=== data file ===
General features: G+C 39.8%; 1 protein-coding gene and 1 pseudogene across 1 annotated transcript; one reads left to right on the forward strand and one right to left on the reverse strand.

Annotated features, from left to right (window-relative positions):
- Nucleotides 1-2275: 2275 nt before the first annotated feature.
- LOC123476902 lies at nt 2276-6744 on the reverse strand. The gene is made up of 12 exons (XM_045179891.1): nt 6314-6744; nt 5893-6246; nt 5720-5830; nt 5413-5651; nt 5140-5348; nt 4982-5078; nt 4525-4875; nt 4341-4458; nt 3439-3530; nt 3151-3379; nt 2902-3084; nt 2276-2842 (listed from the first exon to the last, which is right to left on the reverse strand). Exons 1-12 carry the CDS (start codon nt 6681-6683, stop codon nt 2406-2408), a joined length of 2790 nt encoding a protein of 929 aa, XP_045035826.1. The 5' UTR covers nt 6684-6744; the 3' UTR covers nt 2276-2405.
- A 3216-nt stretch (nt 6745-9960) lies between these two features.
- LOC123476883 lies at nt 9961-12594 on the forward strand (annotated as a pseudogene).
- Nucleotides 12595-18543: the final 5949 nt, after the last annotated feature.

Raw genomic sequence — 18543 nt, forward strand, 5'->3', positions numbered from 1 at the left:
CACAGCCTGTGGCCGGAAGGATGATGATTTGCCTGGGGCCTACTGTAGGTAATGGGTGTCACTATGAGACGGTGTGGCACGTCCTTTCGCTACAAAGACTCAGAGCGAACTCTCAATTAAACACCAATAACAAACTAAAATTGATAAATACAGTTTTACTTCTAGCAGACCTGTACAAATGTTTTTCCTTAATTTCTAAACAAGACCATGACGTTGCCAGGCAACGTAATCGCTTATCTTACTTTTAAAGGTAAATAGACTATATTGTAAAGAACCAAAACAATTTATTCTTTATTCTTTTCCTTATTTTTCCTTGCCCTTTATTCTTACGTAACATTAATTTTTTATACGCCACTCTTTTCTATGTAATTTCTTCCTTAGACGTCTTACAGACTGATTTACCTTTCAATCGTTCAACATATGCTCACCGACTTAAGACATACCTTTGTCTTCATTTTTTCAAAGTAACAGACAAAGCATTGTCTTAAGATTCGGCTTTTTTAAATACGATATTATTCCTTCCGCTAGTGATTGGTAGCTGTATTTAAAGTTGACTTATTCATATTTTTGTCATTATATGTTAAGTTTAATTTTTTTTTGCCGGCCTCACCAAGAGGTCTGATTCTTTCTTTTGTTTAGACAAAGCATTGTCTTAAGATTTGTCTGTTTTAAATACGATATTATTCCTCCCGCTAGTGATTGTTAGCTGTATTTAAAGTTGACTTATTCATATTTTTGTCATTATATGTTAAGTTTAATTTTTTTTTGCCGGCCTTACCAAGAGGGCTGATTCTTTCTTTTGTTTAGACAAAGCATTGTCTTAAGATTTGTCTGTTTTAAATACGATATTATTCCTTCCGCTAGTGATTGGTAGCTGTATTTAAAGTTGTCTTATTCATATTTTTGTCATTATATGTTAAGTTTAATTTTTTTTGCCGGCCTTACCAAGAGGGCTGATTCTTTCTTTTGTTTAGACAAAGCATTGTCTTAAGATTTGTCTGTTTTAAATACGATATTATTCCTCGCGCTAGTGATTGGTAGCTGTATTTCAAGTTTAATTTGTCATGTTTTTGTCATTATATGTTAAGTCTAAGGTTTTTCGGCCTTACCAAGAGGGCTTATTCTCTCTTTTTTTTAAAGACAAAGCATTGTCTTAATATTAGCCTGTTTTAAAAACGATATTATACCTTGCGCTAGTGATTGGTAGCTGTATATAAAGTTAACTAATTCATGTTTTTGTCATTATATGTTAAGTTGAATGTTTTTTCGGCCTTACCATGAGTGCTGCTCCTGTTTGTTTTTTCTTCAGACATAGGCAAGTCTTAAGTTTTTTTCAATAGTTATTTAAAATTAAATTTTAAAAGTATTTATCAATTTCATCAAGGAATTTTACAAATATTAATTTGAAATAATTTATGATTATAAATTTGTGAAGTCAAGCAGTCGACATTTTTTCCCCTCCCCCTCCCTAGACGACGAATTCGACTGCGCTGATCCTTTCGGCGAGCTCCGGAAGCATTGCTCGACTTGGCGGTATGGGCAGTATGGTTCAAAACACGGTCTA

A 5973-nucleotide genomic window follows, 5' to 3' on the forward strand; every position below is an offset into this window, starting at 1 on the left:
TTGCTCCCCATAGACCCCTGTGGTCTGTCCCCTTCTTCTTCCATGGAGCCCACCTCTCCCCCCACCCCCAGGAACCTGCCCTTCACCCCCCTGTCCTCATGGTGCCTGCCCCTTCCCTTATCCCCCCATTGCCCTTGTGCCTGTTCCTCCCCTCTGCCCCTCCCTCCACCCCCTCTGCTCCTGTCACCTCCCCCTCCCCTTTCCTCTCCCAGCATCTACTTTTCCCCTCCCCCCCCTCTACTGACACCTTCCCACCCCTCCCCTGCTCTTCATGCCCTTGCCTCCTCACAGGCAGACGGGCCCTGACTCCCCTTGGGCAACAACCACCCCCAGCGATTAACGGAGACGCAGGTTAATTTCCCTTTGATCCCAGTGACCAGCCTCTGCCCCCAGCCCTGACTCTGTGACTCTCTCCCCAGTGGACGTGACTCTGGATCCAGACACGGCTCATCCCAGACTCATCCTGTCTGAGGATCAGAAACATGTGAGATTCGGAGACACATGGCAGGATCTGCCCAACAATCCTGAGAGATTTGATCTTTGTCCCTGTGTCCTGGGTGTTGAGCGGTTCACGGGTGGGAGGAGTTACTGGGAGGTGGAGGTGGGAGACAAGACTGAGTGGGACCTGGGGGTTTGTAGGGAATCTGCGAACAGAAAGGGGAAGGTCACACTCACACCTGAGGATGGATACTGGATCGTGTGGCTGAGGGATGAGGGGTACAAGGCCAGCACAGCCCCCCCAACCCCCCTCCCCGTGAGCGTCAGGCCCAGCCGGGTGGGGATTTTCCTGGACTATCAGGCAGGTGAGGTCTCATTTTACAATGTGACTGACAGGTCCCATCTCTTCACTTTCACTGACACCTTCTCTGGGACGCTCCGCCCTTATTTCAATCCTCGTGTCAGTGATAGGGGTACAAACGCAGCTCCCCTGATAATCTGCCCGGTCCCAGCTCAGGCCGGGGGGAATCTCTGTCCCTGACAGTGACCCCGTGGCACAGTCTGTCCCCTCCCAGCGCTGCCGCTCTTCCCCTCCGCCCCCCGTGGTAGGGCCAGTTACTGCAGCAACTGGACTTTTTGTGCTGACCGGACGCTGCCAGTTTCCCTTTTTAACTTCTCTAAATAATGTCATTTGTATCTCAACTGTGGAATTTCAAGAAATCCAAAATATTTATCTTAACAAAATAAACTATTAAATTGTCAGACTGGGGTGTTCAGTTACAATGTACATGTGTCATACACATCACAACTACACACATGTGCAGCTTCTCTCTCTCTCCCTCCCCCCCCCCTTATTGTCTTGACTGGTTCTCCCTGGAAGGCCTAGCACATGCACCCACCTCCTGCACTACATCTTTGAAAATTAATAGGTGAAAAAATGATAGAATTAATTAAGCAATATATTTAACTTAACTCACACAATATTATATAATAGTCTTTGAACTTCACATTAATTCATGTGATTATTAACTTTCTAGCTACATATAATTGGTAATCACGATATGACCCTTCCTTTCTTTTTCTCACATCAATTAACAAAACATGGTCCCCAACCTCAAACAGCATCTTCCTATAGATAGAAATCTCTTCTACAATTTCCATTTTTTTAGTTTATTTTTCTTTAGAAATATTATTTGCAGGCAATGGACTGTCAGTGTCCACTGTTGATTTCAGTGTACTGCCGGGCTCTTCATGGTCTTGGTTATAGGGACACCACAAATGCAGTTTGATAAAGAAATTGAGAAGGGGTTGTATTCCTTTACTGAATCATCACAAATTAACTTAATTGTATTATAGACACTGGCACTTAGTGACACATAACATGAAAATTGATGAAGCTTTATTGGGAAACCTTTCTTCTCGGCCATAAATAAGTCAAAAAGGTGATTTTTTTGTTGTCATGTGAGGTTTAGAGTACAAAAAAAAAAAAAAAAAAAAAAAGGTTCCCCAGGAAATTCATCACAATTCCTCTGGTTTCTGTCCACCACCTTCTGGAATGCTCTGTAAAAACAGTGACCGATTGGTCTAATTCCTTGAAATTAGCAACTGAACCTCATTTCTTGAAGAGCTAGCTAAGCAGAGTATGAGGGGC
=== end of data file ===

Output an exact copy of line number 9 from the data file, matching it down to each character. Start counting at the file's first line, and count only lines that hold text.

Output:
CACAGCCTGTGGCCGGAAGGATGATGATTTGCCTGGGGCCTACTGTAGGTAATGGGTGTCACTATGAGACGGTGTGGCACGTCCTTTCGCTACAAAGACTCAGAGCGAACTCTCAATTAAACACCAATAACAAACTAAAATTGATAAATACAGTTTTACTTCTAGCAGACCTGTACAAATGTTTTTCCTTAATTTCTAAACAAGACCATGACGTTGCCAGGCAACGTAATCGCTTATCTTACTTTTAAAGGTAAATAGACTATATTGTAAAGAACCAAAACAATTTATTCTTTATTCTTTTCCTTATTTTTCCTTGCCCTTTATTCTTACGTAACATTAATTTTTTATACGCCACTCTTTTCTATGTAATTTCTTCCTTAGACGTCTTACAGACTGATTTACCTTTCAATCGTTCAACATATGCTCACCGACTTAAGACATACCTTTGTCTTCATTTTTTCAAAGTAACAGACAAAGCATTGTCTTAAGATTCGGCTTTTTTAAATACGATATTATTCCTTCCGCTAGTGATTGGTAGCTGTATTTAAAGTTGACTTATTCATATTTTTGTCATTATATGTTAAGTTTAATTTTTTTTTGCCGGCCTCACCAAGAGGTCTGATTCTTTCTTTTGTTTAGACAAAGCATTGTCTTAAGATTTGTCTGTTTTAAATACGATATTATTCCTCCCGCTAGTGATTGTTAGCTGTATTTAAAGTTGACTTATTCATATTTTTGTCATTATATGTTAAGTTTAATTTTTTTTTGCCGGCCTTACCAAGAGGGCTGATTCTTTCTTTTGTTTAGACAAAGCATTGTCTTAAGATTTGTCTGTTTTAAATACGATATTATTCCTTCCGCTAGTGATTGGTAGCTGTATTTAAAGTTGTCTTATTCATATTTTTGTCATTATATGTTAAGTTTAATTTTTTTTGCCGGCCTTACCAAGAGGGCTGATTCTTTCTTTTGTTTAGACAAAGCATTGTCTTAAGATTTGTCTGTTTTAAATACGATATTATTCCTCGCGCTAGTGATTGGTAGCTGTATTTCAAGTTTAATTTGTCATGTTTTTGTCATTATATGTTAAGTCTAAGGTTTTTCGGCCTTACCAAGAGGGCTTATTCTCTCTTTTTTTTAAAGACAAAGCATTGTCTTAATATTAGCCTGTTTTAAAAACGATATTATACCTTGCGCTAGTGATTGGTAGCTGTATATAAAGTTAACTAATTCATGTTTTTGTCATTATATGTTAAGTTGAATGTTTTTTCGGCCTTACCATGAGTGCTGCTCCTGTTTGTTTTTTCTTCAGACATAGGCAAGTCTTAAGTTTTTTTCAATAGTTATTTAAAATTAAATTTTAAAAGTATTTATCAATTTCATCAAGGAATTTTACAAATATTAATTTGAAATAATTTATGATTATAAATTTGTGAAGTCAAGCAGTCGACATTTTTTCCCCTCCCCCTCCCTAGACGACGAATTCGACTGCGCTGATCCTTTCGGCGAGCTCCGGAAGCATTGCTCGACTTGGCGGTATGGGCAGTATGGTTCAAAACACGGTCTA